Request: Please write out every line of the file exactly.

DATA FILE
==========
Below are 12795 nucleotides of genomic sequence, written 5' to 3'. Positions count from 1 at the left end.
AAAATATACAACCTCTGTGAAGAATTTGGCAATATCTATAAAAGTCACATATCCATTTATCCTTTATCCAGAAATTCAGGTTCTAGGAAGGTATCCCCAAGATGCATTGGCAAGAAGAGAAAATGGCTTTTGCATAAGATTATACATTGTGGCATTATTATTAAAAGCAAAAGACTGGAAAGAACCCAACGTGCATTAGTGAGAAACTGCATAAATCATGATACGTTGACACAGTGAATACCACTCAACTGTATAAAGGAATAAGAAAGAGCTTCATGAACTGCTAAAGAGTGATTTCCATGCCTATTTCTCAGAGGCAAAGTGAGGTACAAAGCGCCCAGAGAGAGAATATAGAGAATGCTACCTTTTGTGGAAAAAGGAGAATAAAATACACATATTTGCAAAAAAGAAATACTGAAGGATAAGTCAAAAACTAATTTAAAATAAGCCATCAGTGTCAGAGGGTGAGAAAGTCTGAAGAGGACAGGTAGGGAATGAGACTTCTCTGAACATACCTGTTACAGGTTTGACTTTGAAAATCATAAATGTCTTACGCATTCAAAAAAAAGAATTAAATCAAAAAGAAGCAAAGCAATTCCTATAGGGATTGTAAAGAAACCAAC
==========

Below are 12795 nucleotides of genomic sequence, written 5' to 3'. Positions count from 1 at the left end.
AAAATATACAACCTCTGTGAAGAATTTGGCAATATCTATAAAAGTCACATATCCATTTATCCTTTATCCAGAAATTCAGGTTCTAGGAAGGTATCCCCAAGATGCATTGGCAAGAAGAGAAAATGGCTTTTGCATAAGATTATACATTGTGGCATTATTATTAAAAGCAAAAGACTGGAAAGAACCCAACGTGCATTAGTGAGAAACTGCATAAATCATGATACGTTGACACAGTGAATACCACTCAACTGTATAAAGGAATAAGAAAGAGCTTCATGAACTGCTAAAGAGTGATTTCCATGCCTATTTCTCAGAGGCAAAGTGAGGTACAAAGCGCCCAGAGAGAGAATATAGAGAATGCTACCTTTTGTGGAAAAAGGAGAATAAAATACACATATTTGCAAAAAAGAAATACTGAAGGATAAGTCAAAAACTAATTTAAAATAAGCCATCAGTGTCAGAGGGTGAGAAAGTCTGAAGAGGACAGGTAGGGAATGAGACTTCTCTGAACATACCTGTTACAGGTTTGACTTTGAAAATCATAAATGTCTTACGCATTCAAAAAAAAGAATTAAATCAAAAAGAAGCAAAGCAATTCCTATAGGGATTGTAAAGAAACCAAC